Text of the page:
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JFK Assassination Affected Nation 50 Years Later

JFK Assassination Affected Nation 50 Years Later

It was 50 years ago on Friday that President John F. Kennedy was assassinated. He was fatally shot while traveling in a motorcade in Dallas, Texas, on November 22nd, 1963.

Many Americans were shocked and saddened by the fatal shooting of the President. Hood College History Professor Len Latkovski says JFK and his wife, Jackie, represented youth and vigor in the White House. "His presence, his character--the public character--was one of great hope and promise for a lot of people," says Latkovski. "And such lines, and such statements, as in his inauguration address 'ask not what your country can do for you; but what you can do for your country' that seemed to resonate with people."

He says many Americans felt their hopes were dashed by Kennedy's assassination.

The Kennedy Administration had a rough start in 1961 with the Bay of Pigs Invasion and other problems, but, Latkovski says, JFK turned things around with his actions during the Cuban Missile Crisis the next year, when the US found out that the Soviet Union placed missiles in Cuba, aimed at a number of American cities. "This was a very, very serious conflict with the Soviets. But he handled it very well with a very risky blockade of Cuba. That's an illegal act, but he was able to do it," says Latkovski. He also says Kennedy gave then Soviet leader Nikita Khruschev a way out of this crisis before it could escalate  into a nuclear war.

Like today's political leaders, JFK had his own enemies. But Latkovski says even they were shocked when Kennedy was assassinated. "That assassination was just such a shocking, wrong, troubling event," he says. "In a country of such great hope and democracy, and yet a person can be the leader of the country can be gunned down. That was a shock, a tremendous shock, even for people who were not particularly supporters of Kennedy."

After Kennedy was assassinated, police in Dallas rounded up Lee Harvey Oswald, whom they identified as a suspect in the murder. But the government never got the chance to try Oswald because he was shot and killed while being escorted from a police station. Americans saw that shooting on live TV at the time.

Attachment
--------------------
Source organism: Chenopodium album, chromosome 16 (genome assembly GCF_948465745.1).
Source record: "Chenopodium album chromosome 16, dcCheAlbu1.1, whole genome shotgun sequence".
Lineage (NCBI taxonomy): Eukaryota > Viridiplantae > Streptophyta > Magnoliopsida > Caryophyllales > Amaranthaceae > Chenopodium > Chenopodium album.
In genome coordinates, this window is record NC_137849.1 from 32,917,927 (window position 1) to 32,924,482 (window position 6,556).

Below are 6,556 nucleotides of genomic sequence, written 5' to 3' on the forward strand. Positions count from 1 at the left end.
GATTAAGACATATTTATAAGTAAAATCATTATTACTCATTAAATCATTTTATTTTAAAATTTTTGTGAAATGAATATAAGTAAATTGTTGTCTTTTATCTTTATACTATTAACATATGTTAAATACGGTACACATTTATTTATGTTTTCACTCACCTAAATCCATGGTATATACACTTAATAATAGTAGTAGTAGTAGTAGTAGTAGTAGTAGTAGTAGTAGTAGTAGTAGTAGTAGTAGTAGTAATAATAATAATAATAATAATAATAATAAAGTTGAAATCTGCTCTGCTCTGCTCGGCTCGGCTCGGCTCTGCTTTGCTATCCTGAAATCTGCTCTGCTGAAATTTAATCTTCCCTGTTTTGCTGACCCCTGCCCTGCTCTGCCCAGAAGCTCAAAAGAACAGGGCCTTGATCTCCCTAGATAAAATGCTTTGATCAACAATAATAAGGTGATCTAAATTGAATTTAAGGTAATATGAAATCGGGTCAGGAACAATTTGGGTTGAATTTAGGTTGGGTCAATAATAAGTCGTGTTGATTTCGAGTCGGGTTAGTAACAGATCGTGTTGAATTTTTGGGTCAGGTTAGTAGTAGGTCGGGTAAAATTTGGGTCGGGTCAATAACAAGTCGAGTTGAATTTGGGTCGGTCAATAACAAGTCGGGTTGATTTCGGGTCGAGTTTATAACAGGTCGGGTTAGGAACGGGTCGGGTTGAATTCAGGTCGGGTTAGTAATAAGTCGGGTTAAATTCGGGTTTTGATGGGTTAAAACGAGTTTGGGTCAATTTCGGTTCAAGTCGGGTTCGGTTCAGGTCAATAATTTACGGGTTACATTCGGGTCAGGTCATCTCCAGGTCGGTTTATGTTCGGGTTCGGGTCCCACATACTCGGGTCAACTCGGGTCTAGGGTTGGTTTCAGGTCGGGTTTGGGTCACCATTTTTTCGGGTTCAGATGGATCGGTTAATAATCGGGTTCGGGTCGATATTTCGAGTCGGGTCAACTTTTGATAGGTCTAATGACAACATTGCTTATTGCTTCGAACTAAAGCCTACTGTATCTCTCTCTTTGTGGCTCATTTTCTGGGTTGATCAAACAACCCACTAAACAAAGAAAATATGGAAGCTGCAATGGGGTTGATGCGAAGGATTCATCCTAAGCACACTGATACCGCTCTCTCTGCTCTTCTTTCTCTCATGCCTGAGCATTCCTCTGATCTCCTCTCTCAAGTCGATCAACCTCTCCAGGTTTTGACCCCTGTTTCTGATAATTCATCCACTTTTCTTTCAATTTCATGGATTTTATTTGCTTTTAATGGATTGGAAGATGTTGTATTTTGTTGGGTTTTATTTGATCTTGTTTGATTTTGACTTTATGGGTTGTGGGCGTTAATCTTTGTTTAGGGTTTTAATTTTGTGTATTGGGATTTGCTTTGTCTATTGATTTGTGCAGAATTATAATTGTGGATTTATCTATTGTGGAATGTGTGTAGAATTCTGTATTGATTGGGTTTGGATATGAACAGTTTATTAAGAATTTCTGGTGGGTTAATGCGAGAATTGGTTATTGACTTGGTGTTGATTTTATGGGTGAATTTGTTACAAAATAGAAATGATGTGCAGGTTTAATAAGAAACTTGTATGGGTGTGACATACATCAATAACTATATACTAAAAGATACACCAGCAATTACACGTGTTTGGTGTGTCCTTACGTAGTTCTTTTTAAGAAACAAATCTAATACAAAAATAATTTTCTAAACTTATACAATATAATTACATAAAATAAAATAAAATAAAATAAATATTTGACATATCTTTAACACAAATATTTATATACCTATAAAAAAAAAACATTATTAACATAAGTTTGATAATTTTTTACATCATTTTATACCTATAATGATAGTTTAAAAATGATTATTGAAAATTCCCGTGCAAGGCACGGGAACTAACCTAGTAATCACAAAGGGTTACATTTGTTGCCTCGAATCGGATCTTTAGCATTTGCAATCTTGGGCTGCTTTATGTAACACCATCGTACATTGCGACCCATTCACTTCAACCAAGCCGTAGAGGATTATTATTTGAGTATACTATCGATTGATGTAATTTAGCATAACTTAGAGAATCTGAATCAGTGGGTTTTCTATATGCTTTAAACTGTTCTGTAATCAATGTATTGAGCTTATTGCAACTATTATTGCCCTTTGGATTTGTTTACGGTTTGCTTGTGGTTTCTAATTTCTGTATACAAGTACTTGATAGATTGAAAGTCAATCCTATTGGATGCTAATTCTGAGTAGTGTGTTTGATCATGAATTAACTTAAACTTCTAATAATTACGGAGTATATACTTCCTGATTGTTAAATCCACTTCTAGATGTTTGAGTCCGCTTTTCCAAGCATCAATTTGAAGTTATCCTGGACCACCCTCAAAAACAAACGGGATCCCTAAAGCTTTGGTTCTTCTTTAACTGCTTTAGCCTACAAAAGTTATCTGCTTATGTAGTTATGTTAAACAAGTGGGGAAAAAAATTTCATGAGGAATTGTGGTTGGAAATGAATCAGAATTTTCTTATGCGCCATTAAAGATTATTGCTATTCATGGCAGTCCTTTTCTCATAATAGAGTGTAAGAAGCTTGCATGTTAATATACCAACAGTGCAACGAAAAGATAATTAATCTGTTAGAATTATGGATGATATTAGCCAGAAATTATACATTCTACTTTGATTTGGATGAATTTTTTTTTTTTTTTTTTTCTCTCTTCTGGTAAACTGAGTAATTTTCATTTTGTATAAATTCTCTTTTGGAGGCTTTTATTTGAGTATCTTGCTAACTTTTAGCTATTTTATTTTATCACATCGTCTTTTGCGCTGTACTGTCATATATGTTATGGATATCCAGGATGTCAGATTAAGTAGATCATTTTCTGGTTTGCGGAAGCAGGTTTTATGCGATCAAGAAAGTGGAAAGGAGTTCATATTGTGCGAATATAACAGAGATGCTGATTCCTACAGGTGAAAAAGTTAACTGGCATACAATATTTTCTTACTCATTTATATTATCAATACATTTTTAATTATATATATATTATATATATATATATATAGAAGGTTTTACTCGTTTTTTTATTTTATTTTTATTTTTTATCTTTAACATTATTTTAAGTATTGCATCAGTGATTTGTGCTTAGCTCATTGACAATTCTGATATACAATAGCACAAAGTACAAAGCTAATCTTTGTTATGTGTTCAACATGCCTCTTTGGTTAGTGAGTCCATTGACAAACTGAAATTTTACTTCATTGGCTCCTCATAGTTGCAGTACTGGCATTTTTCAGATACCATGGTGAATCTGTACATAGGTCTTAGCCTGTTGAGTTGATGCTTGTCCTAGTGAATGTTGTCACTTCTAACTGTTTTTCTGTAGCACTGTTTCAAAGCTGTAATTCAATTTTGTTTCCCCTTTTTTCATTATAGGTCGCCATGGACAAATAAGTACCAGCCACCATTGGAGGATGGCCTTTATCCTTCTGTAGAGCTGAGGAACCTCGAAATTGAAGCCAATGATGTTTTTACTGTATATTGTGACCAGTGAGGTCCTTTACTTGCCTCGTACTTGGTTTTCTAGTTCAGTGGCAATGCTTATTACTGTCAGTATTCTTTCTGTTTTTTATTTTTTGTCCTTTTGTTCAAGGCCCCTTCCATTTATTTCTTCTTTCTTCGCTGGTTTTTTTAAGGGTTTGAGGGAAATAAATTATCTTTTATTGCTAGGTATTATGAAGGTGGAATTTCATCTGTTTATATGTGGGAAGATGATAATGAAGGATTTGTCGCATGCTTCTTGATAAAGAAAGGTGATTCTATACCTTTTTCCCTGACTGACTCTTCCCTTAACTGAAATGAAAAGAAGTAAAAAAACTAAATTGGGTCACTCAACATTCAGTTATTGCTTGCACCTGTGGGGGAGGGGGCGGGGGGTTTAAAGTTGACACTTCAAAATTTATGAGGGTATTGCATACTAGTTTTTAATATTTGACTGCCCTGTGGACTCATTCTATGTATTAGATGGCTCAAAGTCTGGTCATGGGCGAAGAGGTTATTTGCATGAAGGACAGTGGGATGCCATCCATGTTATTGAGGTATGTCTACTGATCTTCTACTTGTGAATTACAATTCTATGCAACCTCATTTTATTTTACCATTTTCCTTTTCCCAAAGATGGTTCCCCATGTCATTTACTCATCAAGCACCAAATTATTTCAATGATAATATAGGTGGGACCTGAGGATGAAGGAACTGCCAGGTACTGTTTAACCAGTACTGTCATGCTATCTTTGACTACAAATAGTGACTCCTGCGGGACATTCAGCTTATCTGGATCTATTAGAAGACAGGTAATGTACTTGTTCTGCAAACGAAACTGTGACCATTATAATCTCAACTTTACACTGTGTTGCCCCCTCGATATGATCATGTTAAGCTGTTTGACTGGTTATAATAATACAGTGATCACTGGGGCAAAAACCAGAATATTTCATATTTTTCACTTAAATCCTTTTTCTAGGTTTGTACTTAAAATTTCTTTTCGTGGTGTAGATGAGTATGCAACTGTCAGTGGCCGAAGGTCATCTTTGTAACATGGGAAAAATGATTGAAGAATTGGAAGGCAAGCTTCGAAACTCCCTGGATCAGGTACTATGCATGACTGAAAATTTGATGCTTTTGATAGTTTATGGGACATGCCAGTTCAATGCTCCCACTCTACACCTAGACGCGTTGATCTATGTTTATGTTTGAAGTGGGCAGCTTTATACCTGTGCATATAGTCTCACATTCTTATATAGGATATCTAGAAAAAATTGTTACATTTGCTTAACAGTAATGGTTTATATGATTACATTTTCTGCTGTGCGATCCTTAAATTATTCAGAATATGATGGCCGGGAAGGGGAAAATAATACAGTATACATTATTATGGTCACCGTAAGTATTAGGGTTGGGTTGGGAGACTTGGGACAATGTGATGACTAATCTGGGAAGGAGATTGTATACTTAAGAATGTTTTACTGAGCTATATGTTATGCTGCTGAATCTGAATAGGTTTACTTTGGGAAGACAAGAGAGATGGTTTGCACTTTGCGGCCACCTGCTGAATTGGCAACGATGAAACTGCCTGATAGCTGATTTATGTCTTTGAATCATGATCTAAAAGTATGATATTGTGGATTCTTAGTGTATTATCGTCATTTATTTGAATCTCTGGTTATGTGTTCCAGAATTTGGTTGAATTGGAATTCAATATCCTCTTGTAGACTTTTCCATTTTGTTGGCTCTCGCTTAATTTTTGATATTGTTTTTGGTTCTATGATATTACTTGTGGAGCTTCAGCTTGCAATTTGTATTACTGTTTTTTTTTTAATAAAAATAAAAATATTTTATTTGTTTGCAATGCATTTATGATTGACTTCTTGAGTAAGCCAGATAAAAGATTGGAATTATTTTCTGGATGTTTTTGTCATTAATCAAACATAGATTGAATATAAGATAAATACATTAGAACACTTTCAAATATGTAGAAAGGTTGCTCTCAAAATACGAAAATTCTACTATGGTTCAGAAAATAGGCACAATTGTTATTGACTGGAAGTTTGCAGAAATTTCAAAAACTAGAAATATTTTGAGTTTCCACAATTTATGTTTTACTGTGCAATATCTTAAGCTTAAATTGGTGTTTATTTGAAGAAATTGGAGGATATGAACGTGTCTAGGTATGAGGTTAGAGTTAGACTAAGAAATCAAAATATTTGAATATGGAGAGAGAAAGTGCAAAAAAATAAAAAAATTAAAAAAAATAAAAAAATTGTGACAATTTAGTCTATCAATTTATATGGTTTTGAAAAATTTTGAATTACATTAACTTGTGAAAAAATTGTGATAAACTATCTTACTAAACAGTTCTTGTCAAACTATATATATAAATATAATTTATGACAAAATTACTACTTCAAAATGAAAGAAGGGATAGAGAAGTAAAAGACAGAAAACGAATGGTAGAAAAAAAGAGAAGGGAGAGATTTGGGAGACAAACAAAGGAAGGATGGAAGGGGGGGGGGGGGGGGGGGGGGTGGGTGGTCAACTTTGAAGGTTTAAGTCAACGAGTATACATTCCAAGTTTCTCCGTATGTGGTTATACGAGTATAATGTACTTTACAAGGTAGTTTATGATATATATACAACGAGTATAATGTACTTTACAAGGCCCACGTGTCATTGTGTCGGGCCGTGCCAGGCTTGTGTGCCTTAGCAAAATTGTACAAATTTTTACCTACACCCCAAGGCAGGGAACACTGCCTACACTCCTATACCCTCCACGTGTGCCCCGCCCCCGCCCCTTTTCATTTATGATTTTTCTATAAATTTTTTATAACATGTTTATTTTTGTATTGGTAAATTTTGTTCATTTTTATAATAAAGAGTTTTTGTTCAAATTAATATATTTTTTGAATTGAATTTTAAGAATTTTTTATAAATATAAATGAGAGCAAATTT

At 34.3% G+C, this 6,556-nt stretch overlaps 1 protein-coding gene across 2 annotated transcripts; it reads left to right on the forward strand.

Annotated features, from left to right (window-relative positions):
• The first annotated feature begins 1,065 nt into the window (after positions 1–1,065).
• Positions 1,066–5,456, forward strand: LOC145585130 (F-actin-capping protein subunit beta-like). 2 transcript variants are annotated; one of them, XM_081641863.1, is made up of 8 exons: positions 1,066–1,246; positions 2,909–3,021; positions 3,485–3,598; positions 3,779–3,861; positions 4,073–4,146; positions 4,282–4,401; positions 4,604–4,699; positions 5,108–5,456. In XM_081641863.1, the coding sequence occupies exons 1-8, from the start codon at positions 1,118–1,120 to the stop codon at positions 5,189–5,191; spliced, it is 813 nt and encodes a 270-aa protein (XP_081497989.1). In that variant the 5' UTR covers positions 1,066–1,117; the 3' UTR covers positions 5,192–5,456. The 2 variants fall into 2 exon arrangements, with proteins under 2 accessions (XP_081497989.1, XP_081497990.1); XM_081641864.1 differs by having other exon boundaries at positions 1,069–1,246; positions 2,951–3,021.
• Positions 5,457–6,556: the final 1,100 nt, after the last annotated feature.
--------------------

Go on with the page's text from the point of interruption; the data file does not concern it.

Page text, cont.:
However, Latkovski says the case against Oswald was very weak. He says there is skepticism "that someone could fire that rifle three times that quickly and that accurately from that distance." In addition, there were problems with the commission set up to investigate Kennedy's murder. "The Warren Commission did not do a thorough enough job," says Latkovski. "It really starts with the FBI Director {J. Edgar} Hoover's insistence from the very beginning that it was Oswald. And in doing that, they missed the investigation of other possibilities, other leads."

The Warren Commission was chaired by then-Supreme Court Chief Justice Earl Warren.

Professor Latkovski says the assassination still reverberates across the nation, even a half-century later. "At the very heart, we're a democracy. And we want things determined in a democratic way. And the most undemocratic way is someone to be killed, to be gunned down."

Hood College has archives on the Kennedy Assassination complied by Frederick County resident Harold Weisberg, who died in 2002. It consists of more than 250,000 pages of documents, including materials from the FBI, CIA and the US Department of Justice, along with newspaper and magazine articles. Weisberg is also the author of numerous books on the Assassination, including "Whitewash: The Report on the Warren Commission Report," which came out in 1965, after the Warren Commission issued its report.

Weisberg never said he knew who killed JFK, but felt the government had done an incomplete job in investigating the assassination.

"He's {Weisberg} determined to challenge the account of the government. And using the Freedom of Information Act, he can get those documents, even though some of them are heavily redacted, and compile this huge archive which is now available to anybody around the world. It's digitalized," says Latkovski, who has gone through the archive.

Many of the documents are available at www.jfk.hood.edu.

 

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